For the Fort Walton Beach area, 2016 marks their 30th annual Martin Luther King, Jr. Celebration.

“The theme for this year is “My Life Matters,” said Steve Chatman, co-chair of the Dr. Martin Luther King, Jr. Celebration Committee in Okaloosa.

WUWF Public Media

In this week’s Economic Report, Dr. Rick Harper talks about the economic issues discussed in the State of the Union address and discusses how important education will be for job development in the Pensacola area.

In his final State of the Union address, President Barrack Obama began by assuring Americans that the U.S. economy is the strongest and most durable in the world.

Brian LeBlanc

Since November of 2015, we’ve been getting to know Brian LeBlanc of Pensacola. He has been diagnosed with early on-set Alzheimer’s. Now in his mid-50's, he has known about his condition for a little over a year now. As we continue our conversation, we focus on how the disease has impacted his daily life and how he’s dealing with it.

“Being this is radio, you can’t see what I’m doing right now, but I’m holding up my cell phone,” said LeBlanc. “That’s my constant companion.”

According to LeBlanc, his phone tells him everything, even when to eat.

WUWF Public Media

In this week’s Economic Report, Dr. Rick Harper discusses the recent Chinese stock market crisis and its possible lasting effects. Also, he predicts how the Pensacola-area economy will fare in 2016.

China’s stock market has had a rocky beginning to 2016, and that is feeding doubt among investors about the country’s economic stability.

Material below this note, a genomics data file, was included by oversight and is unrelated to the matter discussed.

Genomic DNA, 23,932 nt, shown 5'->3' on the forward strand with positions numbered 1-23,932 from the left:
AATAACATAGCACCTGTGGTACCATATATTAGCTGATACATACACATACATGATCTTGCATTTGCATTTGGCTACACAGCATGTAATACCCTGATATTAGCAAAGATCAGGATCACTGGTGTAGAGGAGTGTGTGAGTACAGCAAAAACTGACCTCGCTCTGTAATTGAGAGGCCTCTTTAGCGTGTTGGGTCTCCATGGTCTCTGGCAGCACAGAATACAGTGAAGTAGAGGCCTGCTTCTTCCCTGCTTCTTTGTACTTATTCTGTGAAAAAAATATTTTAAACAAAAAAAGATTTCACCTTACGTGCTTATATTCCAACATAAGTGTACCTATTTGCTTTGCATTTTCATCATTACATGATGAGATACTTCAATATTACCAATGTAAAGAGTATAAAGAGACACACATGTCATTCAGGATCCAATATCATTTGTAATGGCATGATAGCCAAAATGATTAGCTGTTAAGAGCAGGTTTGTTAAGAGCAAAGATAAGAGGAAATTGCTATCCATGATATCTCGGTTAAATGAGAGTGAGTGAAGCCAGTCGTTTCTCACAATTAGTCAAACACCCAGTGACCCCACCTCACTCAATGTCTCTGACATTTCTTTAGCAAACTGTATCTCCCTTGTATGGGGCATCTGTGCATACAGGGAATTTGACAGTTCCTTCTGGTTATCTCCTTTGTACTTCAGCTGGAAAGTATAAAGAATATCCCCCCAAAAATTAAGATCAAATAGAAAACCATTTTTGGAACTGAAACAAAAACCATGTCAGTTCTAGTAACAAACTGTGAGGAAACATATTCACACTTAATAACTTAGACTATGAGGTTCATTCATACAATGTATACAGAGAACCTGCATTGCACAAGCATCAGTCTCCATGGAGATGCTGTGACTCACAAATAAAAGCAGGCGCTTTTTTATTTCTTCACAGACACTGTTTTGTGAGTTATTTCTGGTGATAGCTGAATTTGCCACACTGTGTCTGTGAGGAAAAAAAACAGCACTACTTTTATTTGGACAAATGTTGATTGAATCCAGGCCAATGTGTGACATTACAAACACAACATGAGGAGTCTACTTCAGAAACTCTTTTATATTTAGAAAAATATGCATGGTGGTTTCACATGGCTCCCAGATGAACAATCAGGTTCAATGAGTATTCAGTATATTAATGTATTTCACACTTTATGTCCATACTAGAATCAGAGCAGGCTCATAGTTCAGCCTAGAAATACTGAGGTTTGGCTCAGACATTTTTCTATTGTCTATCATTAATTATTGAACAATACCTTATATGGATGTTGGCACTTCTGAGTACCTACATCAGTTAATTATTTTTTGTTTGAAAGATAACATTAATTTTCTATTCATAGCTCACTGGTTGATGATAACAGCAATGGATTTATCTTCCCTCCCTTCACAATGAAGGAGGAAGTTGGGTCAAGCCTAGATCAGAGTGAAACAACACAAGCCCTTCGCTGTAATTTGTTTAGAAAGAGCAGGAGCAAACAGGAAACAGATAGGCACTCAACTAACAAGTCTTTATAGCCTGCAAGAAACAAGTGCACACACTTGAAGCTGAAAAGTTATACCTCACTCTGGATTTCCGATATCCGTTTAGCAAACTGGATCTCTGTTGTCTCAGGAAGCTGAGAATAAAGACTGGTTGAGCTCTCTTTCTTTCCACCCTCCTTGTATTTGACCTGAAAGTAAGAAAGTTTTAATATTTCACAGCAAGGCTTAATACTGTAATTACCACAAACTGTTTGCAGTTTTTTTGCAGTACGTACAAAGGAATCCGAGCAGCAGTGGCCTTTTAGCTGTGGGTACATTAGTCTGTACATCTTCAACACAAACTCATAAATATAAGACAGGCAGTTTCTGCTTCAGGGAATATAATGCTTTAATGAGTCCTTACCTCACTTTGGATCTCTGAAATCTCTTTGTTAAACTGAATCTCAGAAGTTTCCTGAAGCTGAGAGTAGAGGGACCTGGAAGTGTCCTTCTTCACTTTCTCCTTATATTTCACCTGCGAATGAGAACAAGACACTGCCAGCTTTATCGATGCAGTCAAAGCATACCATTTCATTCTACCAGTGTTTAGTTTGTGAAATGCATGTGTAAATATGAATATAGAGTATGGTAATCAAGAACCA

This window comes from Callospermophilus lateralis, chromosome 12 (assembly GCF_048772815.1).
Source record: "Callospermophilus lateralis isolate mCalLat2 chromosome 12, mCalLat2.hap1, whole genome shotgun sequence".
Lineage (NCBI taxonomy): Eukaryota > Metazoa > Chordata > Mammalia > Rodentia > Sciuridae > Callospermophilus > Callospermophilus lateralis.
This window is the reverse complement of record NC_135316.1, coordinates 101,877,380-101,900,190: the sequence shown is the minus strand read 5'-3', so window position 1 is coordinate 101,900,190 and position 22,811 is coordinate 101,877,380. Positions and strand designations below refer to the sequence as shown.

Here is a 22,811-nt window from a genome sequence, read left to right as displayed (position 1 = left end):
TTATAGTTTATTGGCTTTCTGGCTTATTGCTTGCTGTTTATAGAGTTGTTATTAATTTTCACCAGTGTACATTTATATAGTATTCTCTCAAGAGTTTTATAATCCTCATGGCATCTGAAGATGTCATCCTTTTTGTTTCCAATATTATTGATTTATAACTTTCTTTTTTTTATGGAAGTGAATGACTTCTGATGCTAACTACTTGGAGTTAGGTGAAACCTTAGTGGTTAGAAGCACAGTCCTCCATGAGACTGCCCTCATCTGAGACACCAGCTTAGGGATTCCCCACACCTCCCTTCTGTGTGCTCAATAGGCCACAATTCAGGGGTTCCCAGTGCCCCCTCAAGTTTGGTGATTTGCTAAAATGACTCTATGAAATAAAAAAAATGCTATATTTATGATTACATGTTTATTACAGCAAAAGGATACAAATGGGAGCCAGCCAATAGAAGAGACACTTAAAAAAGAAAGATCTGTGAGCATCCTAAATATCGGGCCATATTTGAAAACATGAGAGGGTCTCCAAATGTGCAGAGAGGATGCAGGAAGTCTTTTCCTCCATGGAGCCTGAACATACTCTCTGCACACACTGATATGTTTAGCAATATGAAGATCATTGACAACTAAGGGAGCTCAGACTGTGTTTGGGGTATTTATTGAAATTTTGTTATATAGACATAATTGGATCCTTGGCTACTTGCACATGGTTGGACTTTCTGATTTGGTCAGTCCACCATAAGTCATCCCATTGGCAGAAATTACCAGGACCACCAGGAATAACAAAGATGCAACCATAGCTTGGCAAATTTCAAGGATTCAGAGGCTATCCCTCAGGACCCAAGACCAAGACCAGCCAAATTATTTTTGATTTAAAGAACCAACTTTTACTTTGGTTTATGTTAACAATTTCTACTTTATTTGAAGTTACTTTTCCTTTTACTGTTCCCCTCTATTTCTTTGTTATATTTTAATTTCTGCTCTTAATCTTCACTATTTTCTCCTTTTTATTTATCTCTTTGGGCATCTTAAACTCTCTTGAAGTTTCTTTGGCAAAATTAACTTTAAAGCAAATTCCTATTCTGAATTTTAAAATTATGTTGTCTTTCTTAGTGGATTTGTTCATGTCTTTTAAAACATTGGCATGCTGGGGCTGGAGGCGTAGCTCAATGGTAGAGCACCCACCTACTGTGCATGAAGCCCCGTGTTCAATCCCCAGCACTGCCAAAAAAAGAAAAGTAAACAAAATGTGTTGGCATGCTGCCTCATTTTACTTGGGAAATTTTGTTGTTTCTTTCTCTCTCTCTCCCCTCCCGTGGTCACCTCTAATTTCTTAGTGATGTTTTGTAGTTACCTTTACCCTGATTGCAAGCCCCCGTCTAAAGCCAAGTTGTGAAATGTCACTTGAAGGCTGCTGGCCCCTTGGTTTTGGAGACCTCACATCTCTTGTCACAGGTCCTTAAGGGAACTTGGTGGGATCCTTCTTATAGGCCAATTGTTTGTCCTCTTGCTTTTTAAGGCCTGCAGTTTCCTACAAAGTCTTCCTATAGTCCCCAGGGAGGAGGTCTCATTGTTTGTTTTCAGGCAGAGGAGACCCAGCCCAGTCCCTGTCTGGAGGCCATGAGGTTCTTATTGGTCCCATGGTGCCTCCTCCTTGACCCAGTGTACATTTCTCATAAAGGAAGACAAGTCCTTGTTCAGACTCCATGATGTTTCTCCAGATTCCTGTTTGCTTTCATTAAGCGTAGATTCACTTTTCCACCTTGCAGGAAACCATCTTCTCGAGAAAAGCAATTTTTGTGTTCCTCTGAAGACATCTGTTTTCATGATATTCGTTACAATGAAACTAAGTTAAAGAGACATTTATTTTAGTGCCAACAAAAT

“China is a source of great uncertainty right now,” Harper said. “We had the shortest trading day ever in China as a result of the market falling 7.3 percent in about half an hour, which led authorities to shut it down.”

WUWF Public Media

In 2015, the nation’s economic recovery continued its slow, steady improvement. And, now as the year comes to a close, we’re taking a look at some of the economic highlights during the past 12 months here in Northwest Florida.

“Actually, good news, of course, with unemployment,” said University of West Florida economist Rick Harper, referring to the 5.0 percent unemployment rate recorded in October of 2015 for the Pensacola Metro area, which includes Escambia and Santa Rosa counties.

Santa Rosa County

Hunter Walker is wrapping up work as Santa Rosa County Administrator. In a final conversation with WUWF before leaving the post, he looked back at his 20 years on the job.

“Twenty years is a long time; that’s a generation,” said Walker. “The county’s changed a lot. I turned 65 in October so it seemed time.”

Walker has seen a lot of changes in Santa Rosa County during the past two decades, noting that the population was approaching 100,000 in the mid 1990’s, when he arrived. Now, approximately 163,000 people live in Santa Rosa.

Michael Spooneybarger / CREO University of West Florida

Coffee table books are can’t-miss choices for the impossible-to-buy-for people on any holiday list. Titles cater to extremely specific interests. Whether you’re shopping for a James Bond movie poster collector or a connoisseur of wine from Slovenia, publishers provide.

  In this week’s Economic Report, Dr. Rick Harper discusses what the slight rise in unemployment claims means for the economy and the possible changes to the state’s short sell mortgage laws.


The Dec. 5 unemployment claims are in, and the state’s initial claims have risen to their highest point in five months – up 13,000 to 282,000. But Harper says that’s no cause for alarm. Depending upon when the month ends, where Thanksgiving falls and where Christmas spending begins, the reports can be volatile from week to week.